Wednesday, March 29, 2006


Tan hua bu peng diao mi.

Monday, March 27, 2006

Feeding the Furnace

For a few weeks after I got back from my trip to Seattle, I noticed I just didn't seem to have the energy I used to in karate class. I was still practicing the same amount of time as usual, but I just felt a lot more worn out. I was trying to figure out what it was - at one point I thought maybe it was a change in the weather or air quality, but I think I finally figured it out. I wasn't eating enough food. Before the trip to Seattle, I was eating 4 meals a day - I'd have breakfast before work, then around 10:00 I'd take a break at work and go to the cafeteria and get another breakfast, then I'd have a big lunch, and then supper later at night when I finally got home after karate class. At some point, I got out of the habit of getting a second breakfast at work. It wasn't until someone asked me if I had lost weight that I considered maybe I wasn't eating enough.

So, for the past few weeks I've resumed getting a second breakfast and now noticed I have a lot more energy in karate class. As a double-check, I also tried using a calorie measurement program to figure out how many calories I should be getting, and sure enough, based on the amount of time I spend practicing karate, I should be getting at least 3500 calories a day to maintain my weight - which is a bit hard to do with just 3 meals a day and is actually about what I'm getting with my 4 meal a day plan. Karate is listed as one of the highest calorie burning exercises in the calorie counting program. It lists it as burning 12 calories per minute - that's significantly more than hockey (9) or tennis (singles:6, doubles:9) and is about the equivalent calorie buring of running at a speed of 6 miles per hour.

If you are looking for an exercise program that is interesting, challenging, and helps you stay fit, I'd highly recommend karate. As I've mentioned in the past, there are also many benefits besides the physical fitness aspects. For more information, check out this web site.

Sunday, March 26, 2006


I really don't like sitting idle. As a result it seems I always try to have something to do to fill up my free time on the weekends. This weekend's project was some minor electronics rewiring at my condo. I have DSL for Internet access, which means my Internet access is located wherever I happen to have a phone jack. The problem is, my condo is in an old (1800's) mill building that was renovated in the 1980's. As a result, it was not designed for computer networking. Heck, it doesn't even seem like it was designed very well for telephone access. For example, there is no phone jack in the kitchen, but there is one in the bathroom. What's up with that?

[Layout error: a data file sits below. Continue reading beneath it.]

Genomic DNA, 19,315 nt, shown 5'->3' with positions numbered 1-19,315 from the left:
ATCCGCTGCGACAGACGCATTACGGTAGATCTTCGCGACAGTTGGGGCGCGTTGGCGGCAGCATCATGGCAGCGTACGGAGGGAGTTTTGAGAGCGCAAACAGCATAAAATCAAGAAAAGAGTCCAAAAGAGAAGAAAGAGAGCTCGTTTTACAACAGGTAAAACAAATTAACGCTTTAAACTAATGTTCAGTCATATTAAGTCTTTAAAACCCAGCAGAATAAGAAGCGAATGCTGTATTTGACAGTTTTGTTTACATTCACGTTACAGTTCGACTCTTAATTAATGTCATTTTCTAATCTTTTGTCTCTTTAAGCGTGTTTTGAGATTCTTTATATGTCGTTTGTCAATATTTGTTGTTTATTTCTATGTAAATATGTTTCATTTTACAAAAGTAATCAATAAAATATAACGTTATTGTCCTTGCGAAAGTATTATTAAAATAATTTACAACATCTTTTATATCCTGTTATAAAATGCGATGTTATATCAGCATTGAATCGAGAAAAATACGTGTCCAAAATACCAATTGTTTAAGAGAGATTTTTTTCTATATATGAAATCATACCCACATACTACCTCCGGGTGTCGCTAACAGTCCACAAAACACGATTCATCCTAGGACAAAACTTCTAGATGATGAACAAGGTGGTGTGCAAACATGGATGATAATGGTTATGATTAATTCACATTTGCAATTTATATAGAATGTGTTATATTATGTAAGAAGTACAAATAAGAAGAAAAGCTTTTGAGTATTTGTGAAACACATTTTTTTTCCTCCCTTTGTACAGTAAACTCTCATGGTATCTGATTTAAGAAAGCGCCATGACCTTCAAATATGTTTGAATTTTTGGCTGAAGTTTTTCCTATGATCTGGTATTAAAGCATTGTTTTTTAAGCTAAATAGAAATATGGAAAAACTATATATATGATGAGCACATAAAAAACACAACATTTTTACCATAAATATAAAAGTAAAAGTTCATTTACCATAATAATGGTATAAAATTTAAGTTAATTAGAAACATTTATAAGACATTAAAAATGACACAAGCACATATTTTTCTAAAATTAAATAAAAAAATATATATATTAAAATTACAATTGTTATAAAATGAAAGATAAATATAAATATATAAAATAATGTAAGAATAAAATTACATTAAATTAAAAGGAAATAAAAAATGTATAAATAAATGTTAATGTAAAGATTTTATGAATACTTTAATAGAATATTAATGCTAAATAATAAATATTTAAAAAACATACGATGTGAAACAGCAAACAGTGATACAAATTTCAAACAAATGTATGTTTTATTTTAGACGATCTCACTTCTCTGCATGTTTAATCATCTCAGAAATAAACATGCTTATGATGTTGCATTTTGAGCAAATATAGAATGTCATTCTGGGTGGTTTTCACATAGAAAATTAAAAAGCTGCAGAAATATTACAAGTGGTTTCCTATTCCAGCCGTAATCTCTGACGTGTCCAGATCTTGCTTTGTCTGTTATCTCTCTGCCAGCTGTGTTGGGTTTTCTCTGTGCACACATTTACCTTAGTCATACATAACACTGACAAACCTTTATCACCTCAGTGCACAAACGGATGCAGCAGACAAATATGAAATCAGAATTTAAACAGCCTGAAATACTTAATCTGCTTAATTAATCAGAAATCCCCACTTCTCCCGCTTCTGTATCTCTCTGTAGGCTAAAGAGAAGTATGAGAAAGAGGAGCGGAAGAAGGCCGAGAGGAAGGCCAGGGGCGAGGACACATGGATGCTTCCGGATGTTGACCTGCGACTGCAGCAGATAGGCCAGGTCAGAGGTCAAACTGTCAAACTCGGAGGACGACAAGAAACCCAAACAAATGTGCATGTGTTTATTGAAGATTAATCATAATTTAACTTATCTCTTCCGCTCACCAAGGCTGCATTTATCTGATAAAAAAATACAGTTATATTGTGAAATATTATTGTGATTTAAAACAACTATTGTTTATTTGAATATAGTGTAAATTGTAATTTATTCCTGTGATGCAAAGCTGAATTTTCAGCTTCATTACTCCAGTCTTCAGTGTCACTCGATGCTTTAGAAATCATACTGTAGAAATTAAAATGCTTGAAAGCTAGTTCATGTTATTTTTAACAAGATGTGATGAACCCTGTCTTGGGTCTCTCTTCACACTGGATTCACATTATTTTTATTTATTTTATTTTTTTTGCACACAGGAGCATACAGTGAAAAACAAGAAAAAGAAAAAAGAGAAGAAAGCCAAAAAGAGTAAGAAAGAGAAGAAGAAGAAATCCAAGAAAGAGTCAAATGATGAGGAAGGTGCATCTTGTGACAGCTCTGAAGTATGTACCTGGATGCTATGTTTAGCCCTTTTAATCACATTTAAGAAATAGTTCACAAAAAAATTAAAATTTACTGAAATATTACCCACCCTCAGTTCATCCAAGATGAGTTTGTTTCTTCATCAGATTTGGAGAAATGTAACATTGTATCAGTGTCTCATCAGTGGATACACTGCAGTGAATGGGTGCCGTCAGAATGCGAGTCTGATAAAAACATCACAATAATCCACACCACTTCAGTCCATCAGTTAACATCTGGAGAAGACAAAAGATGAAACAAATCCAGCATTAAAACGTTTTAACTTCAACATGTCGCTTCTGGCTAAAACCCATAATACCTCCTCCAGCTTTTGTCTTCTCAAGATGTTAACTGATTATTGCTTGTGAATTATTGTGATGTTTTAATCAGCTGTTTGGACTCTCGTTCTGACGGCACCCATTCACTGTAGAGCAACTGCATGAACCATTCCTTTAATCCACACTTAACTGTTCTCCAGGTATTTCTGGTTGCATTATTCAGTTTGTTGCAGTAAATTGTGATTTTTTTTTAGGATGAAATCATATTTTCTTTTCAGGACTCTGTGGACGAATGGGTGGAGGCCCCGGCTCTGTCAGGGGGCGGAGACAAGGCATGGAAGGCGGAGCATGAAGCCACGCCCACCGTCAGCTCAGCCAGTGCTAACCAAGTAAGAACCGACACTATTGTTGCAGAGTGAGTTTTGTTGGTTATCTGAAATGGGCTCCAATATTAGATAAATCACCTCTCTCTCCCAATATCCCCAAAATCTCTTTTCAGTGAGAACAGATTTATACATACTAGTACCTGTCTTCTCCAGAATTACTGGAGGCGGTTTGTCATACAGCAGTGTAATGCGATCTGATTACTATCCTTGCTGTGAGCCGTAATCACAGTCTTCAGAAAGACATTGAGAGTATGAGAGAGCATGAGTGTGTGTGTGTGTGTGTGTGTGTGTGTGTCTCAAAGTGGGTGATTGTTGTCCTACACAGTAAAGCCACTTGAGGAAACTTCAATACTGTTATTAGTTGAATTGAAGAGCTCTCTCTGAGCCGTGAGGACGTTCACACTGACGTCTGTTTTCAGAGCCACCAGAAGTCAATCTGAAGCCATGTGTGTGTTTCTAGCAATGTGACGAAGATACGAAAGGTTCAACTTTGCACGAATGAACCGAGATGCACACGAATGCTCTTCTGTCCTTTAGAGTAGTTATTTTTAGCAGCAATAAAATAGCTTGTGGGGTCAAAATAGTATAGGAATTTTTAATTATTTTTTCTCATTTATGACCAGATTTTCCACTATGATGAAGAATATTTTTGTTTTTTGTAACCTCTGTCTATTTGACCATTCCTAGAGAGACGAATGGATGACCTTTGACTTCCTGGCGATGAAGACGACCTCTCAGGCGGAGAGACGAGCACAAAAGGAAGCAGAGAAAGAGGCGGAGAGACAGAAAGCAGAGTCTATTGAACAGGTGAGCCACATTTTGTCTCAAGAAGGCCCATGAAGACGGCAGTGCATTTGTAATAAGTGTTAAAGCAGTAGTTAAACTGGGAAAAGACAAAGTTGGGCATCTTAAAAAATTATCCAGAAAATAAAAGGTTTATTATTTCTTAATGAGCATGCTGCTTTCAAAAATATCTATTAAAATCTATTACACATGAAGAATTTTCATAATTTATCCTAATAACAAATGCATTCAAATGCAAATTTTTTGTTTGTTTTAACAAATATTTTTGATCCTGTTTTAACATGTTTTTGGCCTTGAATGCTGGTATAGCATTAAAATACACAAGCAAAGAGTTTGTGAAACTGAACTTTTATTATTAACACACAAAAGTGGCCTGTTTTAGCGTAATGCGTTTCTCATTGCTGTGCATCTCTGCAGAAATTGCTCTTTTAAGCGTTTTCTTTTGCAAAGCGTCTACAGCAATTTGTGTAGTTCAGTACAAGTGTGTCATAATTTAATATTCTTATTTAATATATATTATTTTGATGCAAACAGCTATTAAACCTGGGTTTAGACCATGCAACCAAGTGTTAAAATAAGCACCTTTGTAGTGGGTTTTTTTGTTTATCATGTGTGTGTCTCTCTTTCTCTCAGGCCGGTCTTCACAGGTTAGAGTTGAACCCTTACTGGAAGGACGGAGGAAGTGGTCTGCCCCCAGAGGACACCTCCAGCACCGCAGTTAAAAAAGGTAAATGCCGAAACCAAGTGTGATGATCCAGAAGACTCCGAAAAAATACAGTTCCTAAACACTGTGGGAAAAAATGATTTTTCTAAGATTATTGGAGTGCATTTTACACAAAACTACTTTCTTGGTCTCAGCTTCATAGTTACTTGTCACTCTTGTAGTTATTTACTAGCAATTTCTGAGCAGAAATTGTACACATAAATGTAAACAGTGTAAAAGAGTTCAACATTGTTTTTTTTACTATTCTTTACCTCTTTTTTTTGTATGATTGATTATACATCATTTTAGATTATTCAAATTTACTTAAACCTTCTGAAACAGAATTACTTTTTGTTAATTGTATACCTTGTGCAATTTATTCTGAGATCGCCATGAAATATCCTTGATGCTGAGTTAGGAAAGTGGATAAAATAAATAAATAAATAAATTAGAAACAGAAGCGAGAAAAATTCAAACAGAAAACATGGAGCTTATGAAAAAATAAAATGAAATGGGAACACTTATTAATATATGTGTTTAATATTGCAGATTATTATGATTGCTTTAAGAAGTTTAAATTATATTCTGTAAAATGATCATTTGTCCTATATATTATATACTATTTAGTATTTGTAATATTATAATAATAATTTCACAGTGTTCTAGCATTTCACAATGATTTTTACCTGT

Anyhow, since there are limited locations for phone jacks, I decided to see what I could do to improve the situation. After poking around looking at holes in walls where existing wiring was, I eventually discovered that all the telephone wires branched off one master wire located in a utility closet that contains my hot water heater and furnace. Basically, there was just a bundle of spliced wires hanging behind the hot water heater. Not very well organized, to say the least. So, to improve things a bit, I went out to Home Depot and picked up a telephone bridge board. It's just a simple junction board that allows all the telephone wires to be punched down to a common base. This way I can easily label them and know which wire goes to which room. Also, DSL requires a filter to be put on any line that has a telephone (so the voice calls don't interfere with the DSL Internet signal on the same wire). Normally you put these special filter plugs on each phone jack. The plugs are kind of big and clunky looking, so I figure putting just one in the utility closet before all the wires head out to the phone jacks will simplify things quite a bit.

Here's a picture of the telephone bridge board. I haven't yet attached the DSL filter.

After wiring up all the telephone jacks to this bridge board, I then just ran one DSL specific line (i.e. an unfiltered wire) to another closet for my DSL modem. My laundry closet is right next to the furnace utility closet, so I figured that would be a good enough spot for the DSL modem. I just wanted a place that would be out of the way and there was already a hole in the wall from when there used to be a gas line for the dryer, so it was easy enough to run a wire between the two closets. In this picture you can see the DSL modem mounted on the wall of the laundry closet.